Zarif’s “breakout time” estimate differs from that of ISIS as the former includes activities such as weaponization and the creation of delivery systems, both of which could evade detection. ISIS’s breakout time estimate addresses the production of sufficient fissile material to make a bomb. In an analysis of a dubious study that is apparently the basis for Zarif’s claim of a breakout time of “several years,” ISIS researchers observed that the methodology of the study is so systematically skewed, “that it requires all the breakout estimates to be dismissed as woefully too short” and concluded, “[t]his Iranian study is a political tool for Iranian officials to point to as negotiations unfold.”

Later on, Zarif writes, “For years, small but powerful constituencies have irrationally advanced the idea that Iran can produce enough fissile material for a bomb in months.” Thus Zarif shifts the argument from “Iran cannot produce a nuclear device in a matter of months,” which is true, to “Iran cannot produce enough enriched uranium for a bomb in a matter of months,” which is false.

Furthermore, a “logical test” could be applied the other way too. If Iran’s nuclear program has no military aspect, why is it developing ballistic missiles that could carry a nuclear payload? If Iran’s nuclear program is for civilian purposes only, why is it planning to build a heavy water reactor when a light water reactor would suffice for any civilian needs? If Iran’s nuclear program only has peaceful aims, why did Iran refuse guarantees for a steady supply of enriched uranium and instead insist on mastering fuel cycle technologies (i.e. uranium enrichment)?  And why has Iran not allowed an on site inspection of the Parchin facility, which is believed to have housed experiments for nuclear detonators? In addition, Iran has asphalted the site hiding evidence of its experiments.

Iran Accuses Israel of Faking Ship Raid

Saturday, March 8th, 2014

Iran accused Israel of faking a raid on a ship laden with arms bound for the Gaza Strip.

“An Iranian ship carrying arms for Gaza. Captured just in time for annual [American Israel Public Affairs Committee] anti-Iran campaign,” Javad Zarif, the Iranian foreign minister, said Thursday on his official Twitter account. “Amazing Coincidence! Or same failed lies.”

Israeli Prime Minister Benjamin Netanyahu was in Washington this week to attend the annual AIPAC conference, where he pressed for a tougher U.S. posture in nuclear talks underway between Iran and the major powers.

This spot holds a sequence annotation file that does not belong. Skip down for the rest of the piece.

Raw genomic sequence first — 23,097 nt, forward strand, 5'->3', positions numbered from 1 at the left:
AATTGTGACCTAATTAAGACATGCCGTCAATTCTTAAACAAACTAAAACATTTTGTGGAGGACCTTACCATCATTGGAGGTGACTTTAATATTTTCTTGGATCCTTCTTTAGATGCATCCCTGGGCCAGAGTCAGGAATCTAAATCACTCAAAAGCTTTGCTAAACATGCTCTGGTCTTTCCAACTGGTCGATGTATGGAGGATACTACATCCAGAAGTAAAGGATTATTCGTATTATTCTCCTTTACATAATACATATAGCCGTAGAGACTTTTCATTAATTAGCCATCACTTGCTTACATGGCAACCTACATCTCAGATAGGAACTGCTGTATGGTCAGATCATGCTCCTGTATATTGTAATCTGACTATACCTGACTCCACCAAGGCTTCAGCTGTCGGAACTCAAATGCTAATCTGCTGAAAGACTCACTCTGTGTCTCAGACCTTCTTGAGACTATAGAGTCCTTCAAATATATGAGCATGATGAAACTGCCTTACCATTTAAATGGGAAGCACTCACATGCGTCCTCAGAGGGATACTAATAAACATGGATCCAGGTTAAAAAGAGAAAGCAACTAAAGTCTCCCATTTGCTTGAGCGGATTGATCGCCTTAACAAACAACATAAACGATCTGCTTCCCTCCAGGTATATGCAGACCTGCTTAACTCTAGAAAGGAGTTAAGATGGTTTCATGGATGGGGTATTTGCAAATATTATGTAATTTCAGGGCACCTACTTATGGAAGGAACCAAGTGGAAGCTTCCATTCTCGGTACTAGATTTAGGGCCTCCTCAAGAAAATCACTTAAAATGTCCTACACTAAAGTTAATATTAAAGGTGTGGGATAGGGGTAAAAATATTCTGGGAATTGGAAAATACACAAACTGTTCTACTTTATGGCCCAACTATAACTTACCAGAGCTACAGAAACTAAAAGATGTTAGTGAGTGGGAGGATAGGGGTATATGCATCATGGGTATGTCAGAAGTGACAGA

Israeli troops on Wednesday seized the Panama-flagged ship in the Red Sea. They said the ship was laden with M-302 long-range missiles to be smuggled into Gaza via Egypt.

The missiles, which Israel said originated in Iran, would allow rockets fired from Gaza to reach anywhere in Israel; currently, the range for rockets fired from Gaza is Israel’s south.

Despite Veto Threat and Heavy Pressure, Schumer Supports Sanctions Bill

Friday, December 20th, 2013

The Democratic senior senator from New York, Chuck Schumer, remains on track with the new bi-partisan Iran sanctions bill despite intense lobbying by the White House and the threat of a presidential veto.

The new sanctions bill is called the “Nuclear Weapon Free Iran Act.”  It  is co-sponsored by Schumer, New Jersey Democratic Sen. Bob Menendez and Illinois Republican Sen. Mark Kirk, and was introduced on Thursday, Dec. 19.

Under this bill, new sanctions would not be imposed until after the six-month negotiations window between the U.S. and Iran passes, or if Iran breaches the interim deal.

But Iran’s Foreign Minister Mohammed Javad Zarif told Time magazine earlier this month that any new sanctions, even ones that take effect after the interim agreement expires, would kill any chance of a more comprehensive deal.

At Thursday’s press briefing, the president’s spokesperson Jay Carney said he saw no need for this sanctions bill and assured everyone that if it becomes law the president will veto it.

“We made it very clear to the Senate that it is not the time for new Iran sanctions. We don’t think it will be or should be enacted,” Carney told reporters.

Schumer said he discussed the sanctions issue with White House Chief of Staff Denis McDonough Thursday, according to BuzzFeed. The New York senior senator downplayed the idea of bad feelings over the matter between the White House and him, saying he supports the idea of negotiating an interim agreement with Iran, “but I don’t think the reduction of sanctions made much sense.”

“Basically, it’s a judgement call. We have a disagreement with them,” Schumer said. “Many of us believe that by ratcheting up sanctions, not by reducing sanctions, is the best way to produce peace and get Iran to forego a nuclear weapon.”

The bill has 26 co-sponsors. Co-sponsors from the Democratic party include senators Ben Cardin (Md), Bob Casey (PA), Kirsten Gillibrand (N.Y.), Mark Warner (Va.) and Mary Landrieu (La.).

 

Iran Nukes Talks to Renew in November

Thursday, October 17th, 2013

Talks between Iran and major powers on Iran’s nuclear aims were “good” and will renew next month, the Iranian foreign minister said.

“The talks will continue in a few weeks in Geneva and during this period the members of the P5+1 will have a chance to acquire the necessary readiness regarding the details of Iran’s plans and the steps that they must take,” Javad Zarif said in a post Wednesday on his Facebook page, according to a New York Times translation.

The P5+1 refers to the five permanent veto-wielding members of the United Nations Security Council – Russia, the United States, Britain, France and China – and Germany.

Top officials from these nations met from Tuesday to Thursday in Geneva with Zarif, where he presented what he had described in previous Facebook posts as a PowerPoint presentation on what Iran was prepared to do to end the impasse over his country’s nuclear ambitions. He did not reveal the details of the proposal, although in his Facebook posting he said there were “good discussions.”

The major powers suspect Iran of running a nuclear weapons development program; Iran insists its program is peaceful. Under its newly elected president, Hassan Rouhani, Iran has offered increased transparency in exchange for an easing of crippling sanctions.

Printed from: http://www.jewishpress.com/news/breaking-news/iran-nukes-talks-to-renew-in-november/2013/10/17/